Virginia Jefferson Randolph Trist

Virginia Jefferson Trist Cookbook

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[Library Title: Papers of Trist and Burke Family Members [manuscript] 1818-1916]

Manuscript Location
University of Virginia Library, Special Collections
Holding Library Call No.
MSS 5385f
Manuscript Cookbooks Survey Database ID#
Place of Origin
United States ➔ Virginia
Date of Composition
ca. 1820-1882
This book is entirely in the hand of Thomas Jefferson's granddaughter, Virginia Jefferson Randolph Trist. Containing almost three hundred recipes, this book is by far the most substantial source of recipes used by the family of Thomas Jefferson.

Sources for the recipes include cooks and servants who worked at Monticello (Thomas Jefferson's planter home) and in Washington, including James Hemings (1765-1801), Jefferson's enslaved cook, and Étienne Lemaire (d. 1817), Jefferson's second maître d’hôtel at the President's House. Some recipes are attributed simply to "Monticello"; others to Jefferson family members, including Martha Jefferson Randolph, Ellen Wayles Harrison, and Rosella Trist; others to persons outside the Jefferson family; and some to published cookbooks, including the famed The Virginia House-Wife (1824), which was authored by Mary Randolph, herself a Jefferson relation. The sources of many other recipes are unidentified. Some of the recipes were recorded well after Jefferson's death, in 1826.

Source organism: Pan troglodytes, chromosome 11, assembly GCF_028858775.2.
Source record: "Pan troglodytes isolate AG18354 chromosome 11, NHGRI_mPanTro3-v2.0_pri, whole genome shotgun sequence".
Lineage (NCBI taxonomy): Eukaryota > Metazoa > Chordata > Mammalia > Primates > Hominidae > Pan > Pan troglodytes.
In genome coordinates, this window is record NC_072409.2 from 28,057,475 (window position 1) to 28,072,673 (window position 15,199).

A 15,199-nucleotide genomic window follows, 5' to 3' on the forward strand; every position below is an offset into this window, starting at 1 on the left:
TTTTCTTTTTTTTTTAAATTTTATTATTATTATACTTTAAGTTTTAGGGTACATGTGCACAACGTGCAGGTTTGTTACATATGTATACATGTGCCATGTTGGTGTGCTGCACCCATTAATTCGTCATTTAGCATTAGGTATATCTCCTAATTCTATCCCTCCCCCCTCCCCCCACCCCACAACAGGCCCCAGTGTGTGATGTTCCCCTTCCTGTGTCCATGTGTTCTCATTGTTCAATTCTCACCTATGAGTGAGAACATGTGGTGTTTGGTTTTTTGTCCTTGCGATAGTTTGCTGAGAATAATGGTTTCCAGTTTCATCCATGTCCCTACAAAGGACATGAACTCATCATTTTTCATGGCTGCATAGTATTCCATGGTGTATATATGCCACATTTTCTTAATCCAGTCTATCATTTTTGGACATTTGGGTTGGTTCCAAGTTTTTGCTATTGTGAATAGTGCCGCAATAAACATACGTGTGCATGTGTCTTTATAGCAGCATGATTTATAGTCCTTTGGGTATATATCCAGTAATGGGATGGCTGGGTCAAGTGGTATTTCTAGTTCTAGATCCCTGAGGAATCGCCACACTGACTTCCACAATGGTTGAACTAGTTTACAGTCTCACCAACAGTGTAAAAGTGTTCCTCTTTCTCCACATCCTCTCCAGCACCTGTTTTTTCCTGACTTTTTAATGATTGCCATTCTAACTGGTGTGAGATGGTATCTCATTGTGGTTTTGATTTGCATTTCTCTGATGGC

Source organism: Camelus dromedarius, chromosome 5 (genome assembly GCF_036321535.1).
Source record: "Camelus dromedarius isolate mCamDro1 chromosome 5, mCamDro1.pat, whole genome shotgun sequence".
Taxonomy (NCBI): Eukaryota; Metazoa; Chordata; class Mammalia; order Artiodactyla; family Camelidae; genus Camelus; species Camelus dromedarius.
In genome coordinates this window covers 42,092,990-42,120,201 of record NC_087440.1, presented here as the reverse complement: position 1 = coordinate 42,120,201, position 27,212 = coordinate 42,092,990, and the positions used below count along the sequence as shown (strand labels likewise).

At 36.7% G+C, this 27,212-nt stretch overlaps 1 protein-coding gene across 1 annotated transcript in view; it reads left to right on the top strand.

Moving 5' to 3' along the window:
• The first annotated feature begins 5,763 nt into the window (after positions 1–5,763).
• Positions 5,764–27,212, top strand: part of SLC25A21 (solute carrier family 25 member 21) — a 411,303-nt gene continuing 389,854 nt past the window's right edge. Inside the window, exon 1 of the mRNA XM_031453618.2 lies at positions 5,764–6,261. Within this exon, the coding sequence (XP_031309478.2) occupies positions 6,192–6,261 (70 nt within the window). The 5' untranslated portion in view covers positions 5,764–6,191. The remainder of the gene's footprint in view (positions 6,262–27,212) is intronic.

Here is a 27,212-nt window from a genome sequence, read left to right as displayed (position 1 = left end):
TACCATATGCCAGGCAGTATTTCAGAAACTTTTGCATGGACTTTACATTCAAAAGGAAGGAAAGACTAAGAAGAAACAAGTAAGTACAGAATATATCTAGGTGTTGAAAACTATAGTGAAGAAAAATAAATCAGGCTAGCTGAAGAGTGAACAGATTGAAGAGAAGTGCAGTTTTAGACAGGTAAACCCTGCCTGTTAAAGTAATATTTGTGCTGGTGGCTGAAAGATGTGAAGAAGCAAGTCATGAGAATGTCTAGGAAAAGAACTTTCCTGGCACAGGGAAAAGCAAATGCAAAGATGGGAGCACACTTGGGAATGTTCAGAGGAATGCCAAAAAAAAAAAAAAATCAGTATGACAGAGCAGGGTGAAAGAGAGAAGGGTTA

Some of the recipes in this collection were published in Marie Kimball’s Thomas Jefferson’s Cook Book (1938). See also in this database Martha Jefferson Trist Burke Recipes, compiled by Virginia Jefferson Trist's daughter, and Septimia Randolph Meikleham Recipe Book, which was kept by Virginia Trist's younger sister.

Born at Monticello in 1801, Virginia Randolph Jefferson was the sixth child of Thomas Jefferson's daughter Martha Jefferson Randolph (1772-1836). She married Nicholas Philip Trist at Monticello in 1824. The couple had six children. Nicholas Trist served in various government posts from 1828 into the late 1840s, including consul to Cuba, where the family lived from 1834 to 1841. Nicholas Trist was dismissed from government service by President Polk, bringing the couple to near financial ruin. To alleviate their situation, Virginia and Nicholas's sisters attempted to run a school for young ladies, but it failed, adding further to their debts. The couple subsequently moved to Alexandria, Virginia. After her husband's death, in 1874, Virginia lived with one of her three children until her death in 1882.

Although on deposit at the University of Virginia Library, this book is owned by the Thomas Jefferson Foundation. To access it, written permission must be obtained from the foundation's curatorial department